Fleet blessing remembers those at sea
Saturday 31st August 2013, 10:00AM BST.
ALDERNEY’S fishermen, the lifeboat and its crew, parishioners and clergy recently gathered at the harbour for the annual blessing of the fleet.
The service, believed to have begun in the 1980s, is performed to keep those who work and play at sea safe from harm.
The service was led by religious leaders from the island’s Anglican, Methodist, Salvation Army and Quaker denominations.
One of those was Ray Gaudion, president of the Alderney Licensed Commercial Fishing Vessels Association.
He was recently awarded the RNLI’s gold badge for long service. Mr Gaudion, 68, has acted as deputy launch officer since 1984. With his wealth of maritime experience, he is one of those charged with making the decision as to whether to send out the RNLI lifeboat or to call it back if he feels the crew are putting themselves in danger. In 30 years of service, he has only ever called it back once.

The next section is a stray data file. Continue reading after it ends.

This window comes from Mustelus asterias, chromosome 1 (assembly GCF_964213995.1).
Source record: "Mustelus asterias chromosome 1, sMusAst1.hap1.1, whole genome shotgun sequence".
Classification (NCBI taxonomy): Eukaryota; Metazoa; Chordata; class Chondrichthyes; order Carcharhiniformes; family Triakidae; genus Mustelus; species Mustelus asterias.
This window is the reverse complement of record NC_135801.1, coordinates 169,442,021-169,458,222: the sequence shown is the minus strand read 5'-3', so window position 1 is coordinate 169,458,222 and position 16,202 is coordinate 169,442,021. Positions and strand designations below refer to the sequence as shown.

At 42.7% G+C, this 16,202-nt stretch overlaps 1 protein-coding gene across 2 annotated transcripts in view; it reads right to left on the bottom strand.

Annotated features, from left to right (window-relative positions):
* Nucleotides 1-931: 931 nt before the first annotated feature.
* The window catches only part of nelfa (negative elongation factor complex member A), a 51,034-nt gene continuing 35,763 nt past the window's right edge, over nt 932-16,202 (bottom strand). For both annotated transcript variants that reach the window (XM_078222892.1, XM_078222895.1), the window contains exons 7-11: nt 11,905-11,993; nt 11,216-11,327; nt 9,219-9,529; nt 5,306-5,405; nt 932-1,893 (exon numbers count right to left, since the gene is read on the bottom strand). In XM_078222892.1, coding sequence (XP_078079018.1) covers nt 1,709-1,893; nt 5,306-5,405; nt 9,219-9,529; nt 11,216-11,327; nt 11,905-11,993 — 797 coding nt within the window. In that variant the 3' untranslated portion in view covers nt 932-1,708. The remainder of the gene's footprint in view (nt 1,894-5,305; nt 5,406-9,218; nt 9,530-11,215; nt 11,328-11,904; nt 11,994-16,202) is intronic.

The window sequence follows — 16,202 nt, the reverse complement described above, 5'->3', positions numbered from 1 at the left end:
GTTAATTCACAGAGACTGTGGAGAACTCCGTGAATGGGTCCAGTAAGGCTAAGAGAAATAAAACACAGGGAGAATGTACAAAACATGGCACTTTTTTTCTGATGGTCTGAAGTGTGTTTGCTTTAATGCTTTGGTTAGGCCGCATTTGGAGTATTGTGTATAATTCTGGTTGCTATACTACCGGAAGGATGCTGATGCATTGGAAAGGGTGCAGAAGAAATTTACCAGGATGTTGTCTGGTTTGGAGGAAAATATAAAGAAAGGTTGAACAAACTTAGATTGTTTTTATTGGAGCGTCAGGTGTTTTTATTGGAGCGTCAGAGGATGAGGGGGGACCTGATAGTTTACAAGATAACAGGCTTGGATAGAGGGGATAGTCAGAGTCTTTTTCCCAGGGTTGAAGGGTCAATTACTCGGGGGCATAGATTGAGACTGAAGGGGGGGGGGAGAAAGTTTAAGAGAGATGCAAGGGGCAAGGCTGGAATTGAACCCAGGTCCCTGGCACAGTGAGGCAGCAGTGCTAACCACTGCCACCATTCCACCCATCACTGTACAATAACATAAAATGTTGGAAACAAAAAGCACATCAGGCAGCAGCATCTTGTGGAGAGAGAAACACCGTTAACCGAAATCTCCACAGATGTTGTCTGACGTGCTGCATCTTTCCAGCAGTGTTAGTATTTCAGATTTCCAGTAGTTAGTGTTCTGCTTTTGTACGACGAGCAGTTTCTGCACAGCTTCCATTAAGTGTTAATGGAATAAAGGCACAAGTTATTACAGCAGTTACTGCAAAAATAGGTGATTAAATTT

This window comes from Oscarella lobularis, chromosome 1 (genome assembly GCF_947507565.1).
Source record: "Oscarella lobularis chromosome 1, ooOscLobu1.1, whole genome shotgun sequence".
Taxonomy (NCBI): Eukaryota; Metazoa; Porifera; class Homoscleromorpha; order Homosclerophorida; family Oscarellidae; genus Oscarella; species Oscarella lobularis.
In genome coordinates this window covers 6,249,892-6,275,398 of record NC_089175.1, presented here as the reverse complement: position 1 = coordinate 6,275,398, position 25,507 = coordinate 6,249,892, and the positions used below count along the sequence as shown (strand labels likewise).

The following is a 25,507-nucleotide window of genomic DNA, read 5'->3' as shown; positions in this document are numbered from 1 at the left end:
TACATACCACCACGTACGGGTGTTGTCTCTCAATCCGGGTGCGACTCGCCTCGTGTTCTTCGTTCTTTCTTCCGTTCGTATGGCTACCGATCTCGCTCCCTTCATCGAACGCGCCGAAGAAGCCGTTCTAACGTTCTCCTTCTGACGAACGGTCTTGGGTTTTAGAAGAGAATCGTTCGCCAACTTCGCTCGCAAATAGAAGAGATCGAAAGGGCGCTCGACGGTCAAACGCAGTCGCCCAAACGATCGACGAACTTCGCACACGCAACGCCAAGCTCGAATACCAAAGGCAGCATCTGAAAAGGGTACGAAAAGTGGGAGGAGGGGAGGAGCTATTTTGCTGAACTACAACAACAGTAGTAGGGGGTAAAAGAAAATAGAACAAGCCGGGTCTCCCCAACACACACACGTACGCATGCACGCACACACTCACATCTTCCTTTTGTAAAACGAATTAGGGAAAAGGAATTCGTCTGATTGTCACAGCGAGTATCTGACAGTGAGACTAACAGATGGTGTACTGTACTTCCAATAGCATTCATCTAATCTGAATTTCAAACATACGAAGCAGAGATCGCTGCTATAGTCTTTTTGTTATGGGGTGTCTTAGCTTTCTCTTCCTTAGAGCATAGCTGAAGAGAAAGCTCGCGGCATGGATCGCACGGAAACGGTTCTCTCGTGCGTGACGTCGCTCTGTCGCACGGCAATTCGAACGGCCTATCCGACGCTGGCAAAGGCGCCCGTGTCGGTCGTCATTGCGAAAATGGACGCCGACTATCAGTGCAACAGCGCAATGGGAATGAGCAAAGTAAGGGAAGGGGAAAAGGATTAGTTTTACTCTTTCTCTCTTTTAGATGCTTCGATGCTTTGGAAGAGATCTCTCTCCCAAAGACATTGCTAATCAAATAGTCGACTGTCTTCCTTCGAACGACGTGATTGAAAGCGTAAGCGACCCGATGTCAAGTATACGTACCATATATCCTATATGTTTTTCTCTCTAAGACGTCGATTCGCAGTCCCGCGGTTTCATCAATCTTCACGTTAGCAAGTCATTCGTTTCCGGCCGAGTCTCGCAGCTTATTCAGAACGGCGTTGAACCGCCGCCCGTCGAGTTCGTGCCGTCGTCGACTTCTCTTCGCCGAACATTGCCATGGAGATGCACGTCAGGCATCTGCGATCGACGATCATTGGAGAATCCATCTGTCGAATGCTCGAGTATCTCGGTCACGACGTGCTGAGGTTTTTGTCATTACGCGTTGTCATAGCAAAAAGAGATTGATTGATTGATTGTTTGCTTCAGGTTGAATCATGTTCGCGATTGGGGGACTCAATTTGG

Before the island had an official lifeboat, as the owner of the only vessel with radar technology Mr Gaudion was the man most often called out to sailors in distress.
He recalls driving down from Tourgis one day in 1979 when he saw a yacht in a rough sea capsized by a huge surge of water. Mr Gaudion scrambled his boat and went to help. Alongside the stricken vessel he found the sole survivor, a Frenchman, who had managed to grab a wire stay as the waves hit. He hands were skinned but he was safe.
‘A big wave jumped aboard and the last he had seen of his sister and her little girl, the other two people on the boat, was as they were washed away. That was the most heart rending rescue I’ve ever been involved in,’ he said.
Putting himself at risk to help others has been an occupational hazard. He remembers climbing down a ladder inside the breakwater to save and tie up a dinghy. ‘I heard a big one [wave] break behind me and the next thing I knew white water was over me and I could not see the surface, and I thought, that’s me gone. But I survived.’
However, not everyone has been grateful. He remembers once towing in a luxury yacht which would have been smashed against rocks if it had been left where it was anchored. The owner threatened to sue him for touching his vessel.
Despite that, he has never ignored a distress call. ‘You just can’t,’ he said.
‘I’ve cut gear and pots to get out to where a person is in trouble. You can’t leave them to the sea.’
Mr Gaudion was presented with his RNLI gold badge by States President and former RNLI crewmember Stuart Trought.